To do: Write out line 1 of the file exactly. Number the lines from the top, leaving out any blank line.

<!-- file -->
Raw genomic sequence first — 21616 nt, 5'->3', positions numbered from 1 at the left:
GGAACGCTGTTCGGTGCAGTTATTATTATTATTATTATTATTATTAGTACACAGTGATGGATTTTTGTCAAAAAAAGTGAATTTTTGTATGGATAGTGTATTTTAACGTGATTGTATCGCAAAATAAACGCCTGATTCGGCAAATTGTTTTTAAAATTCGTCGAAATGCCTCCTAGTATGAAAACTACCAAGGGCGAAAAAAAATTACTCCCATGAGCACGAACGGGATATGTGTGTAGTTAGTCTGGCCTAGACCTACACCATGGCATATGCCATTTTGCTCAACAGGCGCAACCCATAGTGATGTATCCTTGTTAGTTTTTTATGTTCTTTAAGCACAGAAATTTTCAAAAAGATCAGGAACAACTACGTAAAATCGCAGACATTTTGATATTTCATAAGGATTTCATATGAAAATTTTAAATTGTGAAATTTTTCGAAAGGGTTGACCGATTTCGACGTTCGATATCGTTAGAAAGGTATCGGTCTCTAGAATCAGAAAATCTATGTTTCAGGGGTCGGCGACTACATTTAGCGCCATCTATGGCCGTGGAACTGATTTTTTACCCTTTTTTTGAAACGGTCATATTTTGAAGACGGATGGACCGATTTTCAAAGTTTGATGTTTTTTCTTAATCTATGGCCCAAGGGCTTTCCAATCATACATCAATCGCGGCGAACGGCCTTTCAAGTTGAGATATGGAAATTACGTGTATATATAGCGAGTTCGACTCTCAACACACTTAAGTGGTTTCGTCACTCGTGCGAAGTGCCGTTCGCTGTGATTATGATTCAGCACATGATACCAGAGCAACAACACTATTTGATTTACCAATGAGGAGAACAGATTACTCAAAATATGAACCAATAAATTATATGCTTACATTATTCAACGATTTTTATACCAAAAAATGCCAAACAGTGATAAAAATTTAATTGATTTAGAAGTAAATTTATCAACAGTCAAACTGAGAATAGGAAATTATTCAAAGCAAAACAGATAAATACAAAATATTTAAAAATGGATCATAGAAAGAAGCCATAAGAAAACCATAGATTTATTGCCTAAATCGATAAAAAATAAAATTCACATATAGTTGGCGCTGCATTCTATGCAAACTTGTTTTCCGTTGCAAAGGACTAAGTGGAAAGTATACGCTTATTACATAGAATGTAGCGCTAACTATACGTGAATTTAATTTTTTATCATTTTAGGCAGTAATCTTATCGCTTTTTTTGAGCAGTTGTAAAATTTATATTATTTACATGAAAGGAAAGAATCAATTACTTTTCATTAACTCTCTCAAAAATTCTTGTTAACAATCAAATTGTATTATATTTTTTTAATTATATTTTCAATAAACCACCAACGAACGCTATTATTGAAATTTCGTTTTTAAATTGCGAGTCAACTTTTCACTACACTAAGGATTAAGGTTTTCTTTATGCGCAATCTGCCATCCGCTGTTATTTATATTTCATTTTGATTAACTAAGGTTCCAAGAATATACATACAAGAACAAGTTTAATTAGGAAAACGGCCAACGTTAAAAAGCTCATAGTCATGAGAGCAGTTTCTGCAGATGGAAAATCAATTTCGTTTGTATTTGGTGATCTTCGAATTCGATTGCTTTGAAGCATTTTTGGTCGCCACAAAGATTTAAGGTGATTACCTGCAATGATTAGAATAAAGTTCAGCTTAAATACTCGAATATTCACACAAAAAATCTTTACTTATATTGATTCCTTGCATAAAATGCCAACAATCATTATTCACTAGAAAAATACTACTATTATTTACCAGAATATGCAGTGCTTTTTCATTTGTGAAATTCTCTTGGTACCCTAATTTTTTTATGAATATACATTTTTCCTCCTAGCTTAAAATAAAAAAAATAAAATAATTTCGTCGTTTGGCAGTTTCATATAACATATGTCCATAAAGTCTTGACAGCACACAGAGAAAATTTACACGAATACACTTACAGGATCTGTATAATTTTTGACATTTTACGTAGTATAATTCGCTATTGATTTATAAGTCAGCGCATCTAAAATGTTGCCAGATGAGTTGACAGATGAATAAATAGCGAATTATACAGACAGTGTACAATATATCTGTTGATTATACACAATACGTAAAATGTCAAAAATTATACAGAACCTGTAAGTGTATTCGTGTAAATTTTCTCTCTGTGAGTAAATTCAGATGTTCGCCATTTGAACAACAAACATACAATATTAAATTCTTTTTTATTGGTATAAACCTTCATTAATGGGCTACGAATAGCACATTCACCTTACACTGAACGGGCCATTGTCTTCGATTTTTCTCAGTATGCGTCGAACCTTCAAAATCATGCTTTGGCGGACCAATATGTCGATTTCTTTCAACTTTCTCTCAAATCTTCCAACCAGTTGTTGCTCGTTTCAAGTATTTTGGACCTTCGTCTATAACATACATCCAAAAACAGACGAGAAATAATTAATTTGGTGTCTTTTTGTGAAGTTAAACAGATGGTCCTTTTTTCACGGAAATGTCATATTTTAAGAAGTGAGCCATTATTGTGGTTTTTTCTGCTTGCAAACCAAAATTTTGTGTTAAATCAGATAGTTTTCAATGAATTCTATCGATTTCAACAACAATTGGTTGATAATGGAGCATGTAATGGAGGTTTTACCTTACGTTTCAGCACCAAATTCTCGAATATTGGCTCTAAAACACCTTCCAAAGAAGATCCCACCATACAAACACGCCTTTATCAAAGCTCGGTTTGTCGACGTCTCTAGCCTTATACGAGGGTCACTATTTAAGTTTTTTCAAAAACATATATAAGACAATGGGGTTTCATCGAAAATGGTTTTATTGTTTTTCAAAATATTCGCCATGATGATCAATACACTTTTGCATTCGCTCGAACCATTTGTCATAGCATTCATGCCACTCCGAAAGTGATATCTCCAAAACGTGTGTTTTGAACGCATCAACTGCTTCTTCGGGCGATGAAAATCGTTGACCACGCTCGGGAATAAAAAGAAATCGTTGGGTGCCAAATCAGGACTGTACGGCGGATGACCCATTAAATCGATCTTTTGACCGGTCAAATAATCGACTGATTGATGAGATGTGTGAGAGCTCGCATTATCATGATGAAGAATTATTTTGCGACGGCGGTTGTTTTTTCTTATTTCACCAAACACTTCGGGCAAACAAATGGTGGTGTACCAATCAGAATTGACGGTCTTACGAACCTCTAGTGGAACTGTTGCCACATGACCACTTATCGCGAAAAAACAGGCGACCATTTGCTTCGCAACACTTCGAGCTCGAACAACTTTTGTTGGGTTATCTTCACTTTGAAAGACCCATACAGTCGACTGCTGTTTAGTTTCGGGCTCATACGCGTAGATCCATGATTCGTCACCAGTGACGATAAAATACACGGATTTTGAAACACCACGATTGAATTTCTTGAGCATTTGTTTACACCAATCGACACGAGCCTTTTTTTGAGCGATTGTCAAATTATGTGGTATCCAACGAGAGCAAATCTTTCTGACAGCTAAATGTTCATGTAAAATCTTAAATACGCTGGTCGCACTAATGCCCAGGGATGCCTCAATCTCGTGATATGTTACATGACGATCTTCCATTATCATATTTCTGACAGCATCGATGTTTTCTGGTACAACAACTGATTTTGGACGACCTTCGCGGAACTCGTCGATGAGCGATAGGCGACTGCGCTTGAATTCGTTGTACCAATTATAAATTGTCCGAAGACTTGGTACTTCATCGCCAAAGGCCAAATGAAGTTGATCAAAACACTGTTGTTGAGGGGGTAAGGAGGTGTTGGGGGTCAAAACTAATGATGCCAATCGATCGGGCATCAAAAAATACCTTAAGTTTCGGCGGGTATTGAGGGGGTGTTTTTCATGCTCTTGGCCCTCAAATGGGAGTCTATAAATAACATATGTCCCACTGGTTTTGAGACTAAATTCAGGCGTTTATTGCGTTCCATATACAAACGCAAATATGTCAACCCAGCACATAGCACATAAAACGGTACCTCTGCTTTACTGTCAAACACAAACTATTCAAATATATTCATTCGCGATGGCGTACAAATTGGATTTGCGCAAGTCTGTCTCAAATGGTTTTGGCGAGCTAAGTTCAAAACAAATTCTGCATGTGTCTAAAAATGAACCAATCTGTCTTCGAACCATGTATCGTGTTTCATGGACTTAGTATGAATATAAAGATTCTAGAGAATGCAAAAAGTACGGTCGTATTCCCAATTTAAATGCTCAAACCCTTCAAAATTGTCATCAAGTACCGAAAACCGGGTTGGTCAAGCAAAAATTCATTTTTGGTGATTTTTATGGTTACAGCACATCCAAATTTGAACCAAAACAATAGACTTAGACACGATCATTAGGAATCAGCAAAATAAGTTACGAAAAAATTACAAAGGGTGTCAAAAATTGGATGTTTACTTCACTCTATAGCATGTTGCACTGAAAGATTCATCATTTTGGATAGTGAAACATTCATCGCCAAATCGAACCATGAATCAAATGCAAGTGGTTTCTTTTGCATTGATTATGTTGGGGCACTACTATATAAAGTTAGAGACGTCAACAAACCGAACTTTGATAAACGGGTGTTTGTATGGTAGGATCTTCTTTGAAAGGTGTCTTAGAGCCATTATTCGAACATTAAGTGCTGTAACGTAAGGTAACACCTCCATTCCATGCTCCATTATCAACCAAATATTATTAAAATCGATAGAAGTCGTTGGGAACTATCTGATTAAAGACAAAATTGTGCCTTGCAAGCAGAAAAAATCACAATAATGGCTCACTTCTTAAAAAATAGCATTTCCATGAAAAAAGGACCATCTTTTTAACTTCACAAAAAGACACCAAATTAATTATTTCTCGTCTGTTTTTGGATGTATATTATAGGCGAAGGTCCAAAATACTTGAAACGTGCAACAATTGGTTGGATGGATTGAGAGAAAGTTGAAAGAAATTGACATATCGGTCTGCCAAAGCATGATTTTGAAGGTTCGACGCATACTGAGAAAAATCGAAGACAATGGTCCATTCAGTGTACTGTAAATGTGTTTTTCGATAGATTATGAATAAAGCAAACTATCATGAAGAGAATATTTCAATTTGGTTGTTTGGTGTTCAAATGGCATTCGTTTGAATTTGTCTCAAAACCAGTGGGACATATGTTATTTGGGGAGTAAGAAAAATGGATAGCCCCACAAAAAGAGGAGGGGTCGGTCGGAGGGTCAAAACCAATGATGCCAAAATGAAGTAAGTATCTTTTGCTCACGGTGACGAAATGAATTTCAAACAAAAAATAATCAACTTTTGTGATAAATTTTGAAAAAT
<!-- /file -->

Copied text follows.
Raw genomic sequence first — 21616 nt, 5'->3', positions numbered from 1 at the left: